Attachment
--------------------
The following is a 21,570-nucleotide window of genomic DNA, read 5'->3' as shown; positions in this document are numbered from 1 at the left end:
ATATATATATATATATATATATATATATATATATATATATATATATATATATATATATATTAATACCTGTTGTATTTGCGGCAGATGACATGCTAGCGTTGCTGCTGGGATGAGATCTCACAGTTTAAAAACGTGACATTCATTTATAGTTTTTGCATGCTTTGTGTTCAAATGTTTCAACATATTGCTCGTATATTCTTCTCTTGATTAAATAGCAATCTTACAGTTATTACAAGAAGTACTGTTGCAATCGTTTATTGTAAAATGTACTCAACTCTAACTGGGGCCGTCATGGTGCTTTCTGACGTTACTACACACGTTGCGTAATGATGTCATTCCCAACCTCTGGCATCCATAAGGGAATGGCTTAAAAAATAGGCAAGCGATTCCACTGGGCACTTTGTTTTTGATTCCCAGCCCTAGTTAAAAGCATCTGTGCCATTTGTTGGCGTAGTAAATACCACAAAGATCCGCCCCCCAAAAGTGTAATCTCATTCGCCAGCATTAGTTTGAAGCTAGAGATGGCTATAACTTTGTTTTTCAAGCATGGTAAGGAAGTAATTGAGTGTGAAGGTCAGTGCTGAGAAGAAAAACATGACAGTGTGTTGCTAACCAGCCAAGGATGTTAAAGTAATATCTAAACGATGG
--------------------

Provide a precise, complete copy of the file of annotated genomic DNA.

The following is a 21,570-nucleotide window of genomic DNA, read 5'->3' as shown; positions in this document are numbered from 1 at the left end:
ATATATATATATATATATATATATATATATATATATATATATATATATATATATATATATTAATACCTGTTGTATTTGCGGCAGATGACATGCTAGCGTTGCTGCTGGGATGAGATCTCACAGTTTAAAAACGTGACATTCATTTATAGTTTTTGCATGCTTTGTGTTCAAATGTTTCAACATATTGCTCGTATATTCTTCTCTTGATTAAATAGCAATCTTACAGTTATTACAAGAAGTACTGTTGCAATCGTTTATTGTAAAATGTACTCAACTCTAACTGGGGCCGTCATGGTGCTTTCTGACGTTACTACACACGTTGCGTAATGATGTCATTCCCAACCTCTGGCATCCATAAGGGAATGGCTTAAAAAATAGGCAAGCGATTCCACTGGGCACTTTGTTTTTGATTCCCAGCCCTAGTTAAAAGCATCTGTGCCATTTGTTGGCGTAGTAAATACCACAAAGATCCGCCCCCCAAAAGTGTAATCTCATTCGCCAGCATTAGTTTGAAGCTAGAGATGGCTATAACTTTGTTTTTCAAGCATGGTAAGGAAGTAATTGAGTGTGAAGGTCAGTGCTGAGAAGAAAAACATGACAGTGTGTTGCTAACCAGCCAAGGATGTTAAAGTAATATCTAAACGATGG